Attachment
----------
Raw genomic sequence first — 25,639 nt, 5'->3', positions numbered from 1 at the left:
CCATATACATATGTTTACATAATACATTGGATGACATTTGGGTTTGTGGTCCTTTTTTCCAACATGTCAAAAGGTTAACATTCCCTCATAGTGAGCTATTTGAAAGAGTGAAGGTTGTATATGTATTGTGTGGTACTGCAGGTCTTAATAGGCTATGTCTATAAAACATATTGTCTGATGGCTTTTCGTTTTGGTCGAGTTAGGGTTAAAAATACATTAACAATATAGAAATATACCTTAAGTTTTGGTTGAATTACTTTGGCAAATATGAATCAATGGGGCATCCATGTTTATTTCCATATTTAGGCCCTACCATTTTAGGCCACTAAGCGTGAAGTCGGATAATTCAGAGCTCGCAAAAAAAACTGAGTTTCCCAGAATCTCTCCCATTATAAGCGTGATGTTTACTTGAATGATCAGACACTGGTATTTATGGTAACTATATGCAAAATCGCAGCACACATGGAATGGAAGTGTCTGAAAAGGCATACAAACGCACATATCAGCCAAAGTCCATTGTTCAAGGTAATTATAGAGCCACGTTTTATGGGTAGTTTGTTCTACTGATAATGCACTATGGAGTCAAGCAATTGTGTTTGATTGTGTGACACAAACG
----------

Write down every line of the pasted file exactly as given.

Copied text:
Raw genomic sequence first — 25,639 nt, 5'->3', positions numbered from 1 at the left:
CCATATACATATGTTTACATAATACATTGGATGACATTTGGGTTTGTGGTCCTTTTTTCCAACATGTCAAAAGGTTAACATTCCCTCATAGTGAGCTATTTGAAAGAGTGAAGGTTGTATATGTATTGTGTGGTACTGCAGGTCTTAATAGGCTATGTCTATAAAACATATTGTCTGATGGCTTTTCGTTTTGGTCGAGTTAGGGTTAAAAATACATTAACAATATAGAAATATACCTTAAGTTTTGGTTGAATTACTTTGGCAAATATGAATCAATGGGGCATCCATGTTTATTTCCATATTTAGGCCCTACCATTTTAGGCCACTAAGCGTGAAGTCGGATAATTCAGAGCTCGCAAAAAAAACTGAGTTTCCCAGAATCTCTCCCATTATAAGCGTGATGTTTACTTGAATGATCAGACACTGGTATTTATGGTAACTATATGCAAAATCGCAGCACACATGGAATGGAAGTGTCTGAAAAGGCATACAAACGCACATATCAGCCAAAGTCCATTGTTCAAGGTAATTATAGAGCCACGTTTTATGGGTAGTTTGTTCTACTGATAATGCACTATGGAGTCAAGCAATTGTGTTTGATTGTGTGACACAAACG